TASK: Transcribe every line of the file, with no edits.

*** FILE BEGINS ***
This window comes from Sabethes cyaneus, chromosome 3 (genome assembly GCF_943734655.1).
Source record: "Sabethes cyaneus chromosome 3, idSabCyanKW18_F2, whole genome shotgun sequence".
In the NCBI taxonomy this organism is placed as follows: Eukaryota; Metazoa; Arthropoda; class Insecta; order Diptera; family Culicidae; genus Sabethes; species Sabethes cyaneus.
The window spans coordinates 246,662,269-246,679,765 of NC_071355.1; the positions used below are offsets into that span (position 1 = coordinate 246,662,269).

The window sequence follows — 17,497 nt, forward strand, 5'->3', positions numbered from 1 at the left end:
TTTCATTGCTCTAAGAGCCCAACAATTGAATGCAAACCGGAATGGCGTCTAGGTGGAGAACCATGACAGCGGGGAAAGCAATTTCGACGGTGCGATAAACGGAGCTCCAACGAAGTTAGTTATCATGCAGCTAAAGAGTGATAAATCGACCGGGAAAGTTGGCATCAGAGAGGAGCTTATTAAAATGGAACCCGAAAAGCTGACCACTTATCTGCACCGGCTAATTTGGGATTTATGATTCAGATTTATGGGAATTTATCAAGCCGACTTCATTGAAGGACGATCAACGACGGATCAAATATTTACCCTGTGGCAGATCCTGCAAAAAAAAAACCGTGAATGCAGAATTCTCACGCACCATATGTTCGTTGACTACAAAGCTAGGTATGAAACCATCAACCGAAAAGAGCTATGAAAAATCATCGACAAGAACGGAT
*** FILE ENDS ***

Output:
This window comes from Sabethes cyaneus, chromosome 3 (genome assembly GCF_943734655.1).
Source record: "Sabethes cyaneus chromosome 3, idSabCyanKW18_F2, whole genome shotgun sequence".
In the NCBI taxonomy this organism is placed as follows: Eukaryota; Metazoa; Arthropoda; class Insecta; order Diptera; family Culicidae; genus Sabethes; species Sabethes cyaneus.
The window spans coordinates 246,662,269-246,679,765 of NC_071355.1; the positions used below are offsets into that span (position 1 = coordinate 246,662,269).

The window sequence follows — 17,497 nt, forward strand, 5'->3', positions numbered from 1 at the left end:
TTTCATTGCTCTAAGAGCCCAACAATTGAATGCAAACCGGAATGGCGTCTAGGTGGAGAACCATGACAGCGGGGAAAGCAATTTCGACGGTGCGATAAACGGAGCTCCAACGAAGTTAGTTATCATGCAGCTAAAGAGTGATAAATCGACCGGGAAAGTTGGCATCAGAGAGGAGCTTATTAAAATGGAACCCGAAAAGCTGACCACTTATCTGCACCGGCTAATTTGGGATTTATGATTCAGATTTATGGGAATTTATCAAGCCGACTTCATTGAAGGACGATCAACGACGGATCAAATATTTACCCTGTGGCAGATCCTGCAAAAAAAAAACCGTGAATGCAGAATTCTCACGCACCATATGTTCGTTGACTACAAAGCTAGGTATGAAACCATCAACCGAAAAGAGCTATGAAAAATCATCGACAAGAACGGAT